Polymers, Composites, and Biomaterials
We develop multiphase polymer microstructures by melt flow processes and in understanding the structure-property correlation in multiphasic systems. We are also actively involved in directed self-assembly of nanoparticles using phase separation in polymer blends as a template. We apply advanced materials technologies to address complex biomedical challenges, such as High modulus high strength Ti alloys for orthopedic implants, 3D porous scaffolds for bone tissue engineering, nanofibers from biodegradable polymers for tissue regeneration of cardiac muscle and bone.
Additionally, we develop non-vector, nano-silica based systems for delivering drugs for treating HIV infection. We synthesis carbon quantum dots from waste material and their application in imaging cells.
Advanced Manufacturing, Process and Extractive Metallurgy
We are also into the additive manufacturing of materials for several applications. The main purpose is to understand the role of manufacturing process variables on the material microstructure and correlate with their properties.
We also focus on problems (both industrial and fundamental) pertaining to the field of process metallurgy. We are actively engaged in various inter-disciplinary research areas like fluid flow modelling in packed beds, the flow of granular materials, CO2 sequestration, spray deposition of molten metal, salt-extraction process, manufacturing of Boron Carbide and Silicon Carbide, etc.
Functional Materials (Ferroelectrics, Magnetic, Electronic, and Energy Materials)
We also work on ferroelectric and piezoelectric materials, relaxor ferroelectrics, magnetic materials, multiferroic materials, and structure-property relationships. We design, synthesize and characterize bandgap engineering molecules for organic electronics applications such as photovoltaics, field-effect transistors (FET), sensors, and EMI. We also use unconventional electrochemistry to control the electronic properties of inorganic semiconductors. Our expertise lies in solution processing/ printing of different metallic (pure metal, transparent conductors), semiconducting (oxides, carbon-based, 2D semiconductors, etc.), and insulator inks (CSPEs, SANDs) towards the fabrication of various functional devices, with a primary emphasis on field-effect devices. Optimization of material composition, printing parameters, curing routines, and device geometry is performed regularly in order to obtain augmented static/high-frequency performance at a device, as well as at the circuit level. We design and fabricate molecules for sensors to detect heavy metal (Cr and Pb) ions and nitrate.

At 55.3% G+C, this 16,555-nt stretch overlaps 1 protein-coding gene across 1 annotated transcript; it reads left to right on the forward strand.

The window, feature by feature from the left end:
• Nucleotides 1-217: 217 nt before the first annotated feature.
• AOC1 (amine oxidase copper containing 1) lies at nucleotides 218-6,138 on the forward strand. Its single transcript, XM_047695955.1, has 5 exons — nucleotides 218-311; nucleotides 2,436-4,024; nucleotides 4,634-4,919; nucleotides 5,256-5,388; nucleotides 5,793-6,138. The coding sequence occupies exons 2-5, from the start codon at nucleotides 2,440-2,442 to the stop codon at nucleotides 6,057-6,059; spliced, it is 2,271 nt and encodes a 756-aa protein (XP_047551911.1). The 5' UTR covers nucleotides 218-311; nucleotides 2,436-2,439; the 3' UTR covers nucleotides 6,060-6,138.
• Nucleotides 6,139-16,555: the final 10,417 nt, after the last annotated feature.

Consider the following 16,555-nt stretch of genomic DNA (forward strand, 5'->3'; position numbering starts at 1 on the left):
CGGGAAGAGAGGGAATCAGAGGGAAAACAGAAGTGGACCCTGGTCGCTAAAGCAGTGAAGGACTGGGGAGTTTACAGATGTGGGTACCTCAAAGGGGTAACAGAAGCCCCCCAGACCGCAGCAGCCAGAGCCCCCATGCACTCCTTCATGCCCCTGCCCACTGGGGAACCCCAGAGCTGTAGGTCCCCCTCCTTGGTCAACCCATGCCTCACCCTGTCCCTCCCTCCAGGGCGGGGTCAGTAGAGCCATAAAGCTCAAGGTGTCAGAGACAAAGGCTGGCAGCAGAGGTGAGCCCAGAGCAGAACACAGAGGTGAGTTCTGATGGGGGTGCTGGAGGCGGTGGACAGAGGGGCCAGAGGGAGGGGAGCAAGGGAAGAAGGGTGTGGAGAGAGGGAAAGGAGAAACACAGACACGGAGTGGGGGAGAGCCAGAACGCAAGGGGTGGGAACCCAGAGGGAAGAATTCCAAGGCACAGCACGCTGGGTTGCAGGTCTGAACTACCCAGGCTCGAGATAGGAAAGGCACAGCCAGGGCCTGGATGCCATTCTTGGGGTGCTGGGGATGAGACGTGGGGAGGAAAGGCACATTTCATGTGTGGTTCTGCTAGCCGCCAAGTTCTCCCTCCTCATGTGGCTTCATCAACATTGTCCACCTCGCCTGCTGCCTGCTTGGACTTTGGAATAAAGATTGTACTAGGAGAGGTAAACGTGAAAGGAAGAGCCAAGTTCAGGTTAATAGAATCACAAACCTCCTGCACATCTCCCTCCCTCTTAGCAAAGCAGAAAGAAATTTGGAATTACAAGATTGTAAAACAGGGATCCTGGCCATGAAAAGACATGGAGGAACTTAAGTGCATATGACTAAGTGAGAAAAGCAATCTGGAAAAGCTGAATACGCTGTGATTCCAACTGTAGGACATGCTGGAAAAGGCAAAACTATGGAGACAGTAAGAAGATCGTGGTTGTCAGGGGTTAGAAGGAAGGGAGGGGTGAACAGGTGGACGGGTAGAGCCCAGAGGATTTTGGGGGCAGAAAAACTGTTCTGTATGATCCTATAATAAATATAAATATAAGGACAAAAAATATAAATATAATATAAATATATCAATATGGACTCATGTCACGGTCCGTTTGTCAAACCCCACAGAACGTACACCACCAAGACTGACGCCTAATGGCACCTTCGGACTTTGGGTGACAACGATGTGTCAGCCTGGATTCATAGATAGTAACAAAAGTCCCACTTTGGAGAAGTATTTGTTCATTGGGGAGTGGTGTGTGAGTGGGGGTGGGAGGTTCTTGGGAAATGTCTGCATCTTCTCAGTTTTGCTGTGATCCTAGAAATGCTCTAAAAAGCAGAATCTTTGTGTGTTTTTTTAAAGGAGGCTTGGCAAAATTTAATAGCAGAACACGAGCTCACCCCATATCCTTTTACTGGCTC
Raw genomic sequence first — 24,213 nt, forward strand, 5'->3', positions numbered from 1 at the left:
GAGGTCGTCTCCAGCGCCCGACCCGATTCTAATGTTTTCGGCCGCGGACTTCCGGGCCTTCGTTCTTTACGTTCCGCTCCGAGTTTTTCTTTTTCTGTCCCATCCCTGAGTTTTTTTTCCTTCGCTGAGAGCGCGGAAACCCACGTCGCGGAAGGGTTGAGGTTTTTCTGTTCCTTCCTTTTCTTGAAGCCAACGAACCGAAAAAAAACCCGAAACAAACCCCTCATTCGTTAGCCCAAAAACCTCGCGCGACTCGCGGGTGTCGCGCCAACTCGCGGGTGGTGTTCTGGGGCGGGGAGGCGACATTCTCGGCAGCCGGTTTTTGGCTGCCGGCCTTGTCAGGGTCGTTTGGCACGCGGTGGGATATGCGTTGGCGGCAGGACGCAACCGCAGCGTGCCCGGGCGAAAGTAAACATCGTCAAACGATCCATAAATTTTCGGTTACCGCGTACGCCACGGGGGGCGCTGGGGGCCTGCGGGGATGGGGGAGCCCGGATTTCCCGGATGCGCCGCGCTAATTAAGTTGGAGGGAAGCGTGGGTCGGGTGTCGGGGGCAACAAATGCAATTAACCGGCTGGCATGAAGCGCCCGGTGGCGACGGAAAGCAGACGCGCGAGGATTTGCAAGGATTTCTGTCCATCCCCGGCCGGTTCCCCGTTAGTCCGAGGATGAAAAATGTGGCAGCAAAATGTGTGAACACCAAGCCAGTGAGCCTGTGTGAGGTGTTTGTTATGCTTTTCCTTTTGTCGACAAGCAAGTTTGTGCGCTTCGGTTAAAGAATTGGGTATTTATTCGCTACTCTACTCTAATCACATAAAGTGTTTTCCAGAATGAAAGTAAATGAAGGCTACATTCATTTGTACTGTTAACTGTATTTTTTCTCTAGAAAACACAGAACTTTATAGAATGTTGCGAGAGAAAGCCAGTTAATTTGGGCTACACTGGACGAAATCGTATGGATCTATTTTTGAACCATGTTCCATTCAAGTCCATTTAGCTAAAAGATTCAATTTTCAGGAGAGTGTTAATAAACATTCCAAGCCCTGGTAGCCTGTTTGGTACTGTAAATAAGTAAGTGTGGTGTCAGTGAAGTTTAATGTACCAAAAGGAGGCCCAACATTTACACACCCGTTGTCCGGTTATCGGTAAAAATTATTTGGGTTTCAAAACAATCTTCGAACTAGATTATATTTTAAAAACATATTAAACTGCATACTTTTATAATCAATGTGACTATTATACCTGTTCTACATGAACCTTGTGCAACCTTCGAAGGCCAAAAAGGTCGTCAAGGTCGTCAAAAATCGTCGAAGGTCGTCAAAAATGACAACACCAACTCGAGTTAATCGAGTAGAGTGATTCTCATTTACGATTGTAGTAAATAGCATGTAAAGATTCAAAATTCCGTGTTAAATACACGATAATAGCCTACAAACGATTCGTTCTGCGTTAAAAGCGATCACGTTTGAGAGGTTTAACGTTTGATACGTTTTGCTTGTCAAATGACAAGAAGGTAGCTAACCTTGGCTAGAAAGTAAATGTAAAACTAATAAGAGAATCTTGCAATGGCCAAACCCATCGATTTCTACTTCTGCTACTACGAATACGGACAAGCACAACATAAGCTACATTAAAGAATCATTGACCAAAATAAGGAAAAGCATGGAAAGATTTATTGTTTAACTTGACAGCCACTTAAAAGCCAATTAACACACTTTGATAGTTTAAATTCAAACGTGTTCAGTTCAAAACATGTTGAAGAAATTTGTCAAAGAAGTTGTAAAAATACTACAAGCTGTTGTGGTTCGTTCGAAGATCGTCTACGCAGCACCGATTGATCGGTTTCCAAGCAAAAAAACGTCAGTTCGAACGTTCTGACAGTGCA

Solidification, Thermodynamics, and Computational Materials
We study pattern formation in self-organizing systems during phase transformations such as solidification, electrochemical reactions, and other transformations with elastic and magneto-elastic couplings. We develop quantitative phase-field models for different phenomena and integrate them. We model microstructural evolution during diffusional phase transformations and investigate the stress effects on microstructures in coherent solid systems and transformations that yield three-phase microstructures in ternary alloys. We also explore the role of structural defects (in particular, grain boundaries) during precipitation and spinodal decomposition and solidification of binary and ternary alloys. We also apply the principles of computational materials science, ab initio thermodynamics, electronic structure, kinetics, electrochemistry, and plasticity for new materials design and discovery for high temperatures alloys, energy storage (beyond Li-ion systems) and energy harvesting (photovoltaics and thermochemical water-splitting) applications.